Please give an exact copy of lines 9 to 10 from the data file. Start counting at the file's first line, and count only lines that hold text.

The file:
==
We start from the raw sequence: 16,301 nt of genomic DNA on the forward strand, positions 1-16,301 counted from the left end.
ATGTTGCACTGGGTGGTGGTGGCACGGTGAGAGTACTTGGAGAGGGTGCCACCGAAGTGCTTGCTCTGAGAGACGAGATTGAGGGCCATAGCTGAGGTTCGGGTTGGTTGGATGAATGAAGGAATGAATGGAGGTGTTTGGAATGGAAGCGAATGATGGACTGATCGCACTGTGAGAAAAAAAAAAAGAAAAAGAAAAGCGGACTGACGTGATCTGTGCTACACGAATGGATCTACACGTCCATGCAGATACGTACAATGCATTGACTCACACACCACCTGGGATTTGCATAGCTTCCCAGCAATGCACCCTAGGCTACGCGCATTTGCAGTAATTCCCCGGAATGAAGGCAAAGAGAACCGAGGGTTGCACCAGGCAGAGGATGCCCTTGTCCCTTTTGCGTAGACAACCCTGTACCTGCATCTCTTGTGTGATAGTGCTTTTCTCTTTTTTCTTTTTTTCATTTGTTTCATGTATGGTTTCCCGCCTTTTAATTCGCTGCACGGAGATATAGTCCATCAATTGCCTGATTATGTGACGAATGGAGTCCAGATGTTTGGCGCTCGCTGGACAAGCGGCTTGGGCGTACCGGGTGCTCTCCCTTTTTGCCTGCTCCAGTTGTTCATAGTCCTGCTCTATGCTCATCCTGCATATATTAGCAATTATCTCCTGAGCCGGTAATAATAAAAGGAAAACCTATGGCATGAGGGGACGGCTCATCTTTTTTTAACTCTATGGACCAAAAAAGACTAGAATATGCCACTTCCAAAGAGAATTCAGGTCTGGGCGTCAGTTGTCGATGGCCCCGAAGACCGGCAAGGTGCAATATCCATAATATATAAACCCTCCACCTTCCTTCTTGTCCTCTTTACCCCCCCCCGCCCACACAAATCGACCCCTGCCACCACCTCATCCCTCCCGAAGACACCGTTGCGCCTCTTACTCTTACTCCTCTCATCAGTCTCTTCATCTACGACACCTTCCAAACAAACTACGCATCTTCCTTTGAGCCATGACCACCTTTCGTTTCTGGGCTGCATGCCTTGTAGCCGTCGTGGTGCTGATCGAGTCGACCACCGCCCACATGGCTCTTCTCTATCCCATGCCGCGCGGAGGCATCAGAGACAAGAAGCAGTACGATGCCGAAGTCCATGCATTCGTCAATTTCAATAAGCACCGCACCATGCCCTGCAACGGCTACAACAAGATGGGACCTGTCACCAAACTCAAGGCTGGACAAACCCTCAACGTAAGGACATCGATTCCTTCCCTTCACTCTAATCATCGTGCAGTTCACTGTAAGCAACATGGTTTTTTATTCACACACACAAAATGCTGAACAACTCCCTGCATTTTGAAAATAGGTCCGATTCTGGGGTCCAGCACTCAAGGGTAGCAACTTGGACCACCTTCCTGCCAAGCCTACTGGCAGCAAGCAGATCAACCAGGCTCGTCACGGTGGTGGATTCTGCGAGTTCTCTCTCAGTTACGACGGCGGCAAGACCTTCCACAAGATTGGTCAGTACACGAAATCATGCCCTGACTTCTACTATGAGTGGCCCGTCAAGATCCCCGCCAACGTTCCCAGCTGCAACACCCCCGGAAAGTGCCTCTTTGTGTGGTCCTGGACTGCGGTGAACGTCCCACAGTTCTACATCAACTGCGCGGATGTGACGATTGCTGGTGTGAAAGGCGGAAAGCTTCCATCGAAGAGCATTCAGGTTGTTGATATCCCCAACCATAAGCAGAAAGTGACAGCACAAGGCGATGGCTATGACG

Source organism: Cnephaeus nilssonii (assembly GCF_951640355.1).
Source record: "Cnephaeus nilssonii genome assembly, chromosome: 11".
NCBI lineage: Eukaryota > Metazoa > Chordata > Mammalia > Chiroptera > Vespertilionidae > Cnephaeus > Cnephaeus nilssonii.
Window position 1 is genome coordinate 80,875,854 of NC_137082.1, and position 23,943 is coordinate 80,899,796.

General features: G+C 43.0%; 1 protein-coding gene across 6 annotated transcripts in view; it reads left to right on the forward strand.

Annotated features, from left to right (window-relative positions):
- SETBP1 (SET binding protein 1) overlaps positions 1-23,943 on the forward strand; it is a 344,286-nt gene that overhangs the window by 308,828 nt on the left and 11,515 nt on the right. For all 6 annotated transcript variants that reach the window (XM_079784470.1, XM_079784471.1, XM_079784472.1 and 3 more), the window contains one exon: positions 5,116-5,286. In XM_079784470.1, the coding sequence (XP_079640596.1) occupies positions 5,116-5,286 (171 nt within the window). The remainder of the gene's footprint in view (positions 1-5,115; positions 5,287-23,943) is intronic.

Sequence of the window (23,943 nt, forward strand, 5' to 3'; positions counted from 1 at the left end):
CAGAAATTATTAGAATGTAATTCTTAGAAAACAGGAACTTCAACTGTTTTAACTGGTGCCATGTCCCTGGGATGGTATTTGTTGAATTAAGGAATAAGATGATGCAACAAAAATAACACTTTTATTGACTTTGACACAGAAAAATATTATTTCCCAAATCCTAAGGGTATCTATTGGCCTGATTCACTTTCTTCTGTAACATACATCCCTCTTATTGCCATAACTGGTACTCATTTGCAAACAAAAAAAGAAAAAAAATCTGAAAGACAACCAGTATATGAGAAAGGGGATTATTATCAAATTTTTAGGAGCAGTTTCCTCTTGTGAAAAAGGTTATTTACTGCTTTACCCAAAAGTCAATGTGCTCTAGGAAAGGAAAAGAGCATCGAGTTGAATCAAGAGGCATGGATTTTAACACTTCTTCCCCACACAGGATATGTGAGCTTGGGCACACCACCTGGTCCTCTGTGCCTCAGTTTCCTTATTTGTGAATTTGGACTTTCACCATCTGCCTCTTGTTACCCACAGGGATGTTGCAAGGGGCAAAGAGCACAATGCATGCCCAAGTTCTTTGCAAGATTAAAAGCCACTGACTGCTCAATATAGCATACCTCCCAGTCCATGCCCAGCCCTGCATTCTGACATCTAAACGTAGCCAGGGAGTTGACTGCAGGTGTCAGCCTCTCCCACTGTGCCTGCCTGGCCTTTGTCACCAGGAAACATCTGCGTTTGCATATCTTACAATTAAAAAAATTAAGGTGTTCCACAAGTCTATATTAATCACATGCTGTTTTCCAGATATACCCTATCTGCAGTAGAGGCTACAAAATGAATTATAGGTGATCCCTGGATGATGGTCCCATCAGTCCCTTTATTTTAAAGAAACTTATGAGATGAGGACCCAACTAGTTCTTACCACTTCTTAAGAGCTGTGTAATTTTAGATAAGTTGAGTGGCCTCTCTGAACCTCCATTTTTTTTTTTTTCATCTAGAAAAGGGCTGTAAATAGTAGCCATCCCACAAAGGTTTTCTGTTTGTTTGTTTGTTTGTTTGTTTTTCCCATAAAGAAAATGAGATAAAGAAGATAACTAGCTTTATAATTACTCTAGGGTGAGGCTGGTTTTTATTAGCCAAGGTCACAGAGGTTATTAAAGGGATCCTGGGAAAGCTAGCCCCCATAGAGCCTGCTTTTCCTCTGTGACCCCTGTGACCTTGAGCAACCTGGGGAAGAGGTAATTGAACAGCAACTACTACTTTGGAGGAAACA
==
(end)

- SETBP1 (SET binding protein 1) overlaps positions 1-23,943 on the forward strand; it is a 344,286-nt gene that overhangs the window by 308,828 nt on the left and 11,515 nt on the right. For all 6 annotated transcript variants that reach the window (XM_079784470.1, XM_079784471.1, XM_079784472.1 and 3 more), the window contains one exon: positions 5,116-5,286. In XM_079784470.1, the coding sequence (XP_079640596.1) occupies positions 5,116-5,286 (171 nt within the window). The remainder of the gene's footprint in view (positions 1-5,115; positions 5,287-23,943) is intronic.

Sequence of the window (23,943 nt, forward strand, 5' to 3'; positions counted from 1 at the left end):